It’s never too early to start preparing for future careers, as shown by primary school children from Shiregreen in a dedicated science programme.
Youngsters from Hatfield Academy have been taking part in STEM (science, technology, engineering and maths) learning events funded by Sanctuary Housing.
Led by the work-wise Foundation, they are designed to boost future employability and give an opportunity to share projects with family and friends.
The Year Two children and their parents, grandparents and carers got involved in interactive activities demonstrating how elements of STEM impact everyday life, including building cable cars and creating their own designs.
As well as showcasing the breadth of STEM learning, the sessions encouraged interaction and dialogue between different generations as families worked on tasks together.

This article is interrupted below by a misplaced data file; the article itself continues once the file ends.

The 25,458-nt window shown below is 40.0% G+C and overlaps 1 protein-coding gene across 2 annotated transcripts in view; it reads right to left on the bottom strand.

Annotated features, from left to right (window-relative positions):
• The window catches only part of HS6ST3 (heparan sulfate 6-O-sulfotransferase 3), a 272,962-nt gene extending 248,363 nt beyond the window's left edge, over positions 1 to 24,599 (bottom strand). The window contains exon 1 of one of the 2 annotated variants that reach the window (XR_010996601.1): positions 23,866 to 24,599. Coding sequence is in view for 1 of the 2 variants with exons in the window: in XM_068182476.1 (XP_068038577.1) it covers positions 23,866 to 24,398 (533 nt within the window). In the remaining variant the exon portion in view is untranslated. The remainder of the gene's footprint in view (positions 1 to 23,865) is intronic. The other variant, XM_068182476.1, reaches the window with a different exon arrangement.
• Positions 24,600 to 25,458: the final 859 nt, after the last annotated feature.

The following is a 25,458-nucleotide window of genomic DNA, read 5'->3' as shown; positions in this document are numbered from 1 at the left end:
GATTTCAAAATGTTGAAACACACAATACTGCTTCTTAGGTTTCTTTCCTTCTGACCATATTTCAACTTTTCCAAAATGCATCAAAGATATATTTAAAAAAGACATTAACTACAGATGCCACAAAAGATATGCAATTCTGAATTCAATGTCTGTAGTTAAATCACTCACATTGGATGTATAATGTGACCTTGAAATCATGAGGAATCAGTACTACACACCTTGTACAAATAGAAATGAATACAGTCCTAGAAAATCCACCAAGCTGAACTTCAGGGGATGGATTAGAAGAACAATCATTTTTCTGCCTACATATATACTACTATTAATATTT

Sanctuary’s neighbourhood partnerships manager, Melanie King, said: “These intergenerational learning sessions were a great way for the students at Hatfield Academy to round off the term. I look forward to further STEM sessions taking place at the school in September.
“Families learned some new skills together and the youngsters made an excellent start to building up STEM skills for future employment.”
John Barber, CEO and co-founder of the work-wise Foundation, added: “STEM really is all around us in our world and the aim of these sessions was to show how important STEM skills are for any eventual career.
“I hope that the interactive activities showed how interesting STEM can be and I would encourage families to continue the learning at home.”
This project is funded by Sanctuary’s Community Investment Fund, supporting projects which benefit Sanctuary residents and their communities.